January isn't even over, yet I think I have already arrived at the perfect description for the year: 2013, the year that the shorts were crushed.
Now, don't get me wrong, I think that short-sellers play a very important role. I also think that they tend to be the smartest guys in the business. With that said, there have already been some very high profile melt-ups that have buried shorts early in the year:
I don't know about you, but I would be happy with those returns, earned in less than a month, for an entire year!
For one of my clients, we usually are cautious regarding heavily shorted stocks. At a minimum, we make sure that we understand the short thesis. This is becoming a lot easier! For many reasons, shorts have become much more public and promotional about their positions these days, and this is a great opportunity for us to benefit from what I call "Ego Arbitrage." Take for instance the duel on CNBC on Friday between HLF long Carl Icahn and short Bill Ackman. The small investor has a front-row seat for "The Smartest Billionaire!"
It's not just television, but it's in other media too, including even Seeking Alpha among financial portals. These "smart" guys are more than willing to share their best thinking, and let the cards play out. It's not just these well-known investors, but many short-sellers looking to build a name (as well as potentially profit from their ideas) are using social media and the internet to "get the word out." I am talking about things like Citron on Intuitive Surgical (ISRG) or StreetSweeper on Cyberonics (CYBX). This presents a "free-rider" opportunity for all.
How Can We Make Money?
I think that the recent melt-ups signal a trend that will play out the rest of the year and am suggesting that it's worth our time to investigate crowded shorts for a potential trade. I tend to shy away from battle-ground stocks, as I often feel as though I can't get an edge, but I am emboldened by some of the recent melt-ups enough to take a more proactive approach. With this in mind, I ran a screen to capture heavily shorted names. Here is what I did, using Baseline:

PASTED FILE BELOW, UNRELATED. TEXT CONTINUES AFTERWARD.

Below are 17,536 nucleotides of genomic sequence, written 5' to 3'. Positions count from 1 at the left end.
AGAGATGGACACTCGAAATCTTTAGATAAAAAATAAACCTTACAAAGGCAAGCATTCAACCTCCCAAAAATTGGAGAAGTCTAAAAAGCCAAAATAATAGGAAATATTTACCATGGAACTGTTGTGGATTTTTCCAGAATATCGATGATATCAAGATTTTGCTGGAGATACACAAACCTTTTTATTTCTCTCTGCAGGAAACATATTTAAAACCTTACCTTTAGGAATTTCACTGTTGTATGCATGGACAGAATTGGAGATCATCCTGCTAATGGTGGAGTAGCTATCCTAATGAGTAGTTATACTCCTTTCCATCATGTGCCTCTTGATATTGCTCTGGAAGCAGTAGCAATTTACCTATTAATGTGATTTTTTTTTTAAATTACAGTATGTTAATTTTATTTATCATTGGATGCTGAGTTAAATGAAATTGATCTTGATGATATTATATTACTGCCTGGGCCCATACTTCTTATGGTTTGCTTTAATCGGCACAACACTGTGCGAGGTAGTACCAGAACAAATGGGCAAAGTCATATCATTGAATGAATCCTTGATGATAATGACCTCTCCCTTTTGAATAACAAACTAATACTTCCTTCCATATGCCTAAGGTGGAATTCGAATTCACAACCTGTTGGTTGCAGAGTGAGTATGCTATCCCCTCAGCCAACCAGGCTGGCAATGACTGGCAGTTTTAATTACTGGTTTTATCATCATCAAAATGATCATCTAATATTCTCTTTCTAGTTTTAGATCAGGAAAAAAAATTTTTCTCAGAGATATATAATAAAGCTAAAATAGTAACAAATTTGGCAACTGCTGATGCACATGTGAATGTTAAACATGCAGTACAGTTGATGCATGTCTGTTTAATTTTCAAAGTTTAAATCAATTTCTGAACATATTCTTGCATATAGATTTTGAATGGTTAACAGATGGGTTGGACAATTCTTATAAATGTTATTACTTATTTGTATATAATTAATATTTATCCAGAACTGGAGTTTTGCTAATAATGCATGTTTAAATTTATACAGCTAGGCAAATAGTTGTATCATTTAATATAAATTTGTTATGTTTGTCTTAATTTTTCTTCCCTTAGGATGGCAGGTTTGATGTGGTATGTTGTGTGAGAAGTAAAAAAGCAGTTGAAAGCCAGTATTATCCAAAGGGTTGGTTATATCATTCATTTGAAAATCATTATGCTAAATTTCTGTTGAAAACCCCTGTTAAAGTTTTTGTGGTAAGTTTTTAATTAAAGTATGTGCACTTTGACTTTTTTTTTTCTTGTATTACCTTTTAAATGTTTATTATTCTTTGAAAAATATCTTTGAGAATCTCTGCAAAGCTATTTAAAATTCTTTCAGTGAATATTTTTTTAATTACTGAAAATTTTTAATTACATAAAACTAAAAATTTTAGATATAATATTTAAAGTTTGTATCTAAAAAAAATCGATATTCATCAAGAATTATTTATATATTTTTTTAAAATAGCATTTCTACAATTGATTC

- Russell 3000 member
- Short-interest > 30% (66 companies)
- Market Cap > $1 billion (28 companies)
- Up less than 10% YTD (17 companies)
Here is what came back:
(click to enlarge)
While I am sharing the entire list, and I certainly encourage a discussion on all of them, I want to focus on two where I have some conviction that a long position may be justified. Before I go on, please note that I have included several additional data, including net debt to capital. When looking at short-interest, it's important to realize that the presence of convertible debt can distort it, as often some of the shares sold short are a hedge for the holder of the convert.
This one seems so simple to me that I am afraid I may be missing something. In case you aren't familiar with the company, which originally began as a coin-counting kiosk operator (and still milks that cash-cow), it is now really Redbox, the ubiquitous DVD rental company. The stock is very cheap by any measure, but it could be a disaster if DVD rentals go away quickly, as many project.
If you are interested in a well-expressed short perspective, you should check out "The Coinstar Value trap." I have a more bullish view. First, I should point out that I think that Wall Street analysts and many buy-side analysts have a somewhat narrow perspective. After all, they can easily afford to sit on their couch and pay market prices for streaming video, and they mistakenly assume that this is the same for the rest of the country. So, my bullish view is centered on the notion of the fat tail for physical DVDs.
There's a lot more to the company - it's a consumer brand. They have done a great job in improving the customer experience over the past few years (says a happy customer!). They now have something like 40mm email addresses. There are six internal initiatives and two joint ventures that will hopefully extend upon their kiosk expertise, including Rubi, which is being launched now. Rubi is a partnership with Starbucks (SBUX), with the kiosk delivering a premium cup of Seattle's Best coffee for $1.